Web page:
Romney sees an opening in Michigan

Mitt Romney is trying to keep momentum after holding off Rick Santorum in Michigan. He's expected to win at least states, but he wants Ohio. Jan Crawford reports.

Romney wants Ohio after Michigan win
Mitt Romney says he can win Michigan, which has not gone red since 1988.
(CBS News) It's been 24 years since a Republican presidential candidate won the state of Michigan. Presumptive GOP presidential nominee Mitt Romney announced a new effort Monday to snap that streak.

Romney will campaign in Michigan on June 19 as part of his "Every Town Counts" bus tour, where he will meet with small town business owners and families. He is expected to visit at least three cities in the state, though the Romney campaign has yet to disclose the details.

Romney's decision to compete in Michigan comes on the heels of an EPIC-MRA poll showing Romney statistically tied with President Obama in the Wolverine State. The survey found that Mr. Obama's job approval rating is just 41 percent in Michigan.

That poll may have been an outlier: Every other poll this year has shown Mr. Obama with a clear lead in Michigan, among them a May survey from Democrat-aligned pollster Public Policy Polling that showed the president ahead by 14 points. CBS News currently considers the state, with its 16 electoral votes, "lean Democratic" due to its demographic breakdown and vote patterns. Mr. Obama won the state by 16 percentage points in the 2008 election. 

But the Romney campaign sees an opening, in part because of their candidate: Romney grew up in Michigan, and his father George Romney was both the governor of the state and a prominent auto executive. During the Republican primary fight for the state, which Romney won narrowly, Romney ran an ad in Michiganstressing his biography that included the "Michigan's been my home - this is personal."

The June 19 visit will be Romney's second to Michigan, and he has promised to fight hard for the state. "I anticipate coming back to Michigan a great deal and fighting a campaign to win in Michigan," he told The Detroit News earlier this month. His message, he said, is the failure of the economy under the president: "It is the message across the country. Jobs are job one for the president of the United States, particularly in an economy like we have today."

The Obama campaign, meanwhile, wants Romney to be associated with something very different in Michigan: His 2008 op-ed with the headline that the auto industry should have been allowed to "go bankrupt."The reality of his position is a lot more nuanced than the headline, it's important to note. Romney advocated a "managed bankruptcy" for the industry that would have helped it cut costs, not a liquidation of it. His main difference with the Obama administration is that Romney argued that the federal government should not have directly provided the $85 billion in loans that were given to the industry as it went into bankruptcy. Romney argued the loans should instead have come from private banks, which would have been given loan guarantees from the government. He said more recently that he would have been open to offering "help coming out of bankruptcy and government support," but that he opposed "the government writing billions of dollars in checks prior to them going into bankruptcy."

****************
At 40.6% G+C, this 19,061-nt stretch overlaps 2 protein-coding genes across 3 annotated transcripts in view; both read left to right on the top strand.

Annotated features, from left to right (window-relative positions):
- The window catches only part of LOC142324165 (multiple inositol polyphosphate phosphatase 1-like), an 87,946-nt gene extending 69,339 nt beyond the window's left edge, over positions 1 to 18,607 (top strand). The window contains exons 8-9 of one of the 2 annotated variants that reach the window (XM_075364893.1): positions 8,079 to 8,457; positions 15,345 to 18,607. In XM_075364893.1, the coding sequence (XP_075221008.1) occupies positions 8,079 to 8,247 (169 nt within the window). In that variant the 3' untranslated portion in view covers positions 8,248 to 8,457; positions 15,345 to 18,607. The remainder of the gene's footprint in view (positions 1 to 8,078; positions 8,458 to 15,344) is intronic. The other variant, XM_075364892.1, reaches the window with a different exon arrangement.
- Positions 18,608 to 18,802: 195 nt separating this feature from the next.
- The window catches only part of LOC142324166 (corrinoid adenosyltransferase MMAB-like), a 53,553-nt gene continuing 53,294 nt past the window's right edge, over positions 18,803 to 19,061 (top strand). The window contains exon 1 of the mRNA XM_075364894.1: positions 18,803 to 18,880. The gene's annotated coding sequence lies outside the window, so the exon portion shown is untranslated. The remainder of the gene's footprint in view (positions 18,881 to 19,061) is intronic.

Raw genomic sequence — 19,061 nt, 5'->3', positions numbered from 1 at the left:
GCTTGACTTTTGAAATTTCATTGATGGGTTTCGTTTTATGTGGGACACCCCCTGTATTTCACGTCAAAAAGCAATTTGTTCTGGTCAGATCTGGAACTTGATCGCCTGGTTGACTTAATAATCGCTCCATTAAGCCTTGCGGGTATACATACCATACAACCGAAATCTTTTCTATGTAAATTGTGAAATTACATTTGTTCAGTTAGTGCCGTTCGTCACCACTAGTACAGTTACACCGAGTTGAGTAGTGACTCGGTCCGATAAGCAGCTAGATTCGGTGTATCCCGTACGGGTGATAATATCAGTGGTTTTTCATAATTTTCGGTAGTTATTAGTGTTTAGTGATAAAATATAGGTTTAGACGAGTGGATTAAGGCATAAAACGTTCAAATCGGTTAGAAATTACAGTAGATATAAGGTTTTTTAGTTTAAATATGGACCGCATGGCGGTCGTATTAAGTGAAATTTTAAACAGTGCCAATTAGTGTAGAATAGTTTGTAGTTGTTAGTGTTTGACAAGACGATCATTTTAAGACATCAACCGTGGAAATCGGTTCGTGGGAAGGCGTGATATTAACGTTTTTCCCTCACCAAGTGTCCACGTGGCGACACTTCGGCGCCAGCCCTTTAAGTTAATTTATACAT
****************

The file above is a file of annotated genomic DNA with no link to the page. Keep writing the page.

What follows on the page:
The Obama campaign and labor movement have been hammering Romney over his position, which they suggest would have meant the end of the auto industry. President Obama has visited Michigan 11 times to tout his role in saving the industry, according to the Detroit News, and this week his campaign is launching a new effort to showcase the benefits of the auto bailout - including to restaurants, tourist stops and manufacturers not obviously tied to the industry.

"That Romney opposed the auto bailout is certainly going to hurt his chances in Michigan, regardless of the argument that he could make that his plan would have been better," according to Paul Abramson, a professor of Political Science at Michigan State University.

University of Michigan political scientist Michael Traugott said he sees Romney as unlikely to win Michigan, in part because of a lack of enthusiasm for Romney among the highly-conservative Republican electorate in the Western part of the state. He said the Romney campaign is contesting Michigan in part simply because it expects to have enough money to target potential battlegrounds that might otherwise be considered out of reach.

"If he thinks he has money to invest, it's a better place for him to spend time and to spend money than, for example, Massachusetts," said Traugott.

In the 2008 cycle, Republican presidential nominee John McCain made a play for Michigan but abandoned the state about a month before Election Day. Yet Mr. Obama may be a weaker candidate in the state this time around, in part because he seems to be growing less popular among white voters and those who have not graduated college, groups with whom he never did particularly well to begin with. Michigan has a larger percentage of whites (79 percent) than the nation as a whole (72 percent), as well as a slightly lower percentage of residents over age 25 with a Bachelor's degree or higher.  

Still, the state is an uphill battle for Romney. "Unless some issue pops up that really seems to be a northern Midwest issue with a Republican advantage on it, I don't really see Michigan being in play on the presidential level," said Calvin College political science professor Douglas Koopman.

"Romney has a chance in Michigan, but I would say if he wins in a state like Michigan, the Obama campaign will lose the race," adds Abramson. "It's a state that if Romney wins, he'll win a whole lot of other states."

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